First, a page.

Friday, November 6, 2015

Cinco monitos saltando en la cama

Our animal for Chapter Two is el mono with an emphasis on the verbs comer (eat) and saltar (jump). This year I have been experimenting with more TPRSish storytelling techniques. I´ve used 5 Little Monkeys Jumping on the Bed before but this year I wanted to make sure that the students were not just learning that monkey is mono but also learning some high frequency phrases.

I started with this basic video that focuses on the structure There is _____. Some kids got frustrated at how slow it went but I knew it was working when a fifth grade boy told me in the car rider line one afternoon, Hay un mono. ¿Dónde? I asked him. Then he pointed to himself and said it again.

After watching this video I showed them another video - this time with real monkeys. With this video I turn off the sound and together we describe what we see. Hay un mono. Hay dos monos. El mono come. El mono salta. One student told me, "Estoy triste" when the monkey steals and eats a bird egg. The students generally react with excitement when watching the real animals. I've used similar videos when talking about other animals.  (One thing I will do better next time is make sure that the students know these monkeys live in Costa Rica. We can find it on the map and ask if Hay monos en Kentucky? for a quick comparison.)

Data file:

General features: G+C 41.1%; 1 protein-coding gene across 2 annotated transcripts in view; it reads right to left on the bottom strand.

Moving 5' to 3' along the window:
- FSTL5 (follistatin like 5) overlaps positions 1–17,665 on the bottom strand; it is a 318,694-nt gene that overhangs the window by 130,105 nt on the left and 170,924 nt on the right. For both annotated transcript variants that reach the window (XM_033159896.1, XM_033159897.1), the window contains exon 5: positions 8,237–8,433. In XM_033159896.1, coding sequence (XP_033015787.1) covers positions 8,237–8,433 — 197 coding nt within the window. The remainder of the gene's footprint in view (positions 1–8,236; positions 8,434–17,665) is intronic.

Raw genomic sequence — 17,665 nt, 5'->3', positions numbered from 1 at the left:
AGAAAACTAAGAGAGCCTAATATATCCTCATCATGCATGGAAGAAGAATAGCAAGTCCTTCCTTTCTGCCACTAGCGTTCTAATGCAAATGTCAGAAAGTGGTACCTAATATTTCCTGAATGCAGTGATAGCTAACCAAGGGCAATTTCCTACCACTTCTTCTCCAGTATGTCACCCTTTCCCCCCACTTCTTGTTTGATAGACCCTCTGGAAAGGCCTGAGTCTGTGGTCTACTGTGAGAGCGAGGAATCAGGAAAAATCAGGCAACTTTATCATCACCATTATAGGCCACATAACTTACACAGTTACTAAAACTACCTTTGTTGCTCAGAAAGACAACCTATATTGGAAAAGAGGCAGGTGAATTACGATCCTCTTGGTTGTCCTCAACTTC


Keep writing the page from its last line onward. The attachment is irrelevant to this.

In the next class I told them the story of the Cinco Monitos using the storytelling props from I start out by pulling out one monkey and questioning students about how many monkeys there are. At some point I tell them NO, no hay un mono. Hay dos monos and I pull out the second monkey. Then repeat until I surprise them with the third. And so forth up to five. Some classes get smart and will say the next number before I can while other classes wait for me to spring it on them. Below is how I ask the questions during the story. I have the two sentences. Hay ___ monos, Los monos saltan en la cama, and No más monos saltando en la cama up on the board so students can easily answer my questions. I ask them to answer chorally and also individually, mixing it up so they have to pay attention.

¿Cuántos monos hay? Hay cinco monos. ¿Hay 2 monos? No no hay 2 monos. Hay cinco monos. 

Los monos saltan. Los monos saltan en la cama. ¿Los monos bailan el flamenco? No, los monos saltan en la cama. ¿Los monos comen las bananas? No, los monos saltan en la cama. 

Mamá mono llama al doctor. El doctor dice, "¡No más monos saltando en la cama!"

¿Hay cinco monos? No, no hay cinco monos. Hay cuatro monos. ¿Cuántos monos hay? etc. etc. 

Even my fifth graders are enjoying listening to this story. I've had several classes groan when I said it was time to go. They especially like to yell the answers when I say the wrong thing. There's something about correcting the teacher that gets them no matter what age they are.

High frequency phrases to focus on:

Hay ____.
El doctor dice _____.
No más ______.

After finishing the story we watched the video and sing along. The way I tell the story doesn't match the song exactly but it´s close enough that the students understand and can sing along to almost all of it. If you have a rowdy class that needs to get some energy out, I highly recommend jumping around to 5 Monitos. It works wonders

So that's what we've been doing in Spanish class! What have you been up to? How do you teach high frequency phrases? Do you use storytelling or TPRS? I'd love to compare notes. Share in the comments below or on Twitter using the hashtag #earlylang

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